Mammals Don't Generate Blastemas, Even When Regenerating Fingertips

Researchers are spending a fair amount of time on understanding why regeneration in mammals differs from - and is much worse than - regeneration in lower animals like salamanders. A salamander can grow back a limb any time it needs to, a mouse or a human not so much. But we can do the full regeneration trick to a far lesser degree, as humans and mice can both regrow the tip of a finger or toe when very young or very lucky, for example. You might also recall the MRL mice, an engineered species that can regenerate much more effectively than is normal for most mice.

One of the questions that researchers aim to answer is whether the mechanisms for salamander-like regeneration lie buried in mammalian biology, perhaps turned off for reasons involving cancer suppression. If they are there, perhaps they can be restored via drugs or genetic engineering for long enough to regrow major damage to limbs and organs. That's all speculative at this point, and looking more so after this latest research publication:

Tissue-specific adult stem cells are responsible for the ability of mammals to re-grow the tips of fingers or toes lost to trauma or surgery, say researchers at the Stanford University School of Medicine. The finding discredits a popular theory that holds that previously specialized cells regress, or dedifferentiate, in response to injury to form a pluripotent repair structure called a blastema.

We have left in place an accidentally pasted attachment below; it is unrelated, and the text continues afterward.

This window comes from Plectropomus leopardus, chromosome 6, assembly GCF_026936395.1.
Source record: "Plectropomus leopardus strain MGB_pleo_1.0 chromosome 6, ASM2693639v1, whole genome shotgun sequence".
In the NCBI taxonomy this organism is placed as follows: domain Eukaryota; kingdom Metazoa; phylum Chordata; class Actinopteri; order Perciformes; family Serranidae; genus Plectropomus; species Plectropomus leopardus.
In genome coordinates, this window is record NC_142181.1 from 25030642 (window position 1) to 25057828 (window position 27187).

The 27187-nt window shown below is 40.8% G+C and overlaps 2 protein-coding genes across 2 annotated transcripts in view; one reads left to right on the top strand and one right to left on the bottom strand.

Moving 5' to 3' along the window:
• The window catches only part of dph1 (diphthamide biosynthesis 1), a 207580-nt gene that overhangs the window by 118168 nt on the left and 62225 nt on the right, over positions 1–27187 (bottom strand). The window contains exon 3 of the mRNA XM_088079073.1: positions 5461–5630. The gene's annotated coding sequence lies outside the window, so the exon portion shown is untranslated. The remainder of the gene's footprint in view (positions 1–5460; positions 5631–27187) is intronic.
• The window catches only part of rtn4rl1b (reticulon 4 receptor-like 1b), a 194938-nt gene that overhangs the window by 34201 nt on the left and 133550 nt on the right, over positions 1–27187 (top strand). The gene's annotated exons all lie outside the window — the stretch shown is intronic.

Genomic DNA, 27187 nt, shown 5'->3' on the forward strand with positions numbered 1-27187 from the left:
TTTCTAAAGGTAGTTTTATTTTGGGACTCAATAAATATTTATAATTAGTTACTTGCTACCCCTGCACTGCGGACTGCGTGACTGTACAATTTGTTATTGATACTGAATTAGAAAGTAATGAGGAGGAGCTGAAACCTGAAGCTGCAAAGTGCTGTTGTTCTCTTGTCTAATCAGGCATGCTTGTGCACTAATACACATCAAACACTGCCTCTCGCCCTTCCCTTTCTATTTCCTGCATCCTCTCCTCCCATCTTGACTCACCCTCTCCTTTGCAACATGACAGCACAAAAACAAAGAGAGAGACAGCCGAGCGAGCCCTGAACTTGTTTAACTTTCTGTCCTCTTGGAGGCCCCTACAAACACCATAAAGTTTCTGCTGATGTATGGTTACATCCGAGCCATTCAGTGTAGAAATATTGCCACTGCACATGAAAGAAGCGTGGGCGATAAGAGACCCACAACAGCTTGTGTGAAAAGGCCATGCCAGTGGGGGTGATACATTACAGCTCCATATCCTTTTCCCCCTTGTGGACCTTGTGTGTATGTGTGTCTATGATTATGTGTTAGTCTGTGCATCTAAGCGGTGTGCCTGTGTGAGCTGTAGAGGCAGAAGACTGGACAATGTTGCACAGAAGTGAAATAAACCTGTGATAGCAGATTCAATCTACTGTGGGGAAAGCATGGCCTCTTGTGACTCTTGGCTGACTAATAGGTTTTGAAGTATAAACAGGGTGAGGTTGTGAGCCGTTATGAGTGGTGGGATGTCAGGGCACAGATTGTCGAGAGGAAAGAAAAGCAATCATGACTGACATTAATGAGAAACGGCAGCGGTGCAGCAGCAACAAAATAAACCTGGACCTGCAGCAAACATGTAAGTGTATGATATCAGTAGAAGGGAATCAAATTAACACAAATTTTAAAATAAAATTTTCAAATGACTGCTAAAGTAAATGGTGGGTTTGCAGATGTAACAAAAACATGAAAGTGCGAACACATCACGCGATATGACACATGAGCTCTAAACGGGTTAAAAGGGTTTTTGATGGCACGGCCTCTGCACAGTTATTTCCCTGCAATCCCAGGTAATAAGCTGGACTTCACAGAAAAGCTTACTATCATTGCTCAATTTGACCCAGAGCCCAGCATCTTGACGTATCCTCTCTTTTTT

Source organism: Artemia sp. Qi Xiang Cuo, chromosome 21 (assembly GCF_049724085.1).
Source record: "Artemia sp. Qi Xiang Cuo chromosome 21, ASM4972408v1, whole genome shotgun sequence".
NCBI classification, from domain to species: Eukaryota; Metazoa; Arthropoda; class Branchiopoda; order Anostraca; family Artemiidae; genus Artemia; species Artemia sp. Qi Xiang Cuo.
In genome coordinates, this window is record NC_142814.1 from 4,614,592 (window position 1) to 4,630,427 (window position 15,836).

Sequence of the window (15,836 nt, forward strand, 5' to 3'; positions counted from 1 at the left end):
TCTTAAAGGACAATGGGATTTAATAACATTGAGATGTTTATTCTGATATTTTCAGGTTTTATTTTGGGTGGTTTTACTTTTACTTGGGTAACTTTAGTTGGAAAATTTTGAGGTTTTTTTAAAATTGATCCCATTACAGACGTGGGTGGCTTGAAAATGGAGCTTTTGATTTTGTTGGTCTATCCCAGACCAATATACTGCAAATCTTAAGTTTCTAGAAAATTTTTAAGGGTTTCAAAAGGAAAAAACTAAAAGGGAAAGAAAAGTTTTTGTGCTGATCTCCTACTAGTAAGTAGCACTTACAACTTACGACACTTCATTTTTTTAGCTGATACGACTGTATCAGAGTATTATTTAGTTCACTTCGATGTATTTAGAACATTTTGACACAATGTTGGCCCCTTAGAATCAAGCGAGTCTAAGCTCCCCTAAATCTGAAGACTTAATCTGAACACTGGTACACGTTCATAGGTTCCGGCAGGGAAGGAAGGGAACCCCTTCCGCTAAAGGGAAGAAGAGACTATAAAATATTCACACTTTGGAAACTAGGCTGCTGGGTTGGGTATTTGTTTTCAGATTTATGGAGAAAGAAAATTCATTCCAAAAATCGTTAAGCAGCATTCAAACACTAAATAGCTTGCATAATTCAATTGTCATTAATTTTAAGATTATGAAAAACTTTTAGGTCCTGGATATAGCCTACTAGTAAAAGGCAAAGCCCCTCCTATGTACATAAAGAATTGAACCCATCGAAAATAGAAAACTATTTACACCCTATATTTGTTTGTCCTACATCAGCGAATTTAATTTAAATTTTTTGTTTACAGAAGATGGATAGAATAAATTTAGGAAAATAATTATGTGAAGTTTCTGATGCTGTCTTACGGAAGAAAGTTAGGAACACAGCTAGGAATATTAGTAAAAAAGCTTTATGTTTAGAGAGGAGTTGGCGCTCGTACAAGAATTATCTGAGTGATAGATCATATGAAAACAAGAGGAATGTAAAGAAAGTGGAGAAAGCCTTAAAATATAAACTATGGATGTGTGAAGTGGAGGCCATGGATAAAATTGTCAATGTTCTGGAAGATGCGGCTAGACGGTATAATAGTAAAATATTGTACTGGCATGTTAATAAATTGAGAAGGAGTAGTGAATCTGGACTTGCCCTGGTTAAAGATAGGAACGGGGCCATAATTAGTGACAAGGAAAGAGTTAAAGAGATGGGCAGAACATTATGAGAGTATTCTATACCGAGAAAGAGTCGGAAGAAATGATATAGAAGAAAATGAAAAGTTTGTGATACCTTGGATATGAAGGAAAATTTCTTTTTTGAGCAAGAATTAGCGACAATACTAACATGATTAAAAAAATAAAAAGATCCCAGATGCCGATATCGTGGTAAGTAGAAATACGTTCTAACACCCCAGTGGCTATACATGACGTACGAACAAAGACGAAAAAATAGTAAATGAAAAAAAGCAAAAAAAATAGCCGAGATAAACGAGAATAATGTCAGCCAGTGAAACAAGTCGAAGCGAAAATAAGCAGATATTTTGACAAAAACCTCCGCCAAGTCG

"We've shown conclusively that what was thought to be a blastema is instead simply resident stem cells that are already committed to become specific tissue types," said Irving Weissman, MD, director of Stanford's Institute for Stem Cell Biology and Regenerative Medicine. "The controversy about limb regeneration in mammals should be over."

If you want to take the glass half full view, this might mean that it will be a shorter path to pushing these stem cells into doing more with less - rather than the alternative and longer path of trying to recreate salamander-like blastema behavior in mammals. But it's anyone's guess as to how much regeneration these cells are capable of if manipulated; no doubt less than we'd all like.

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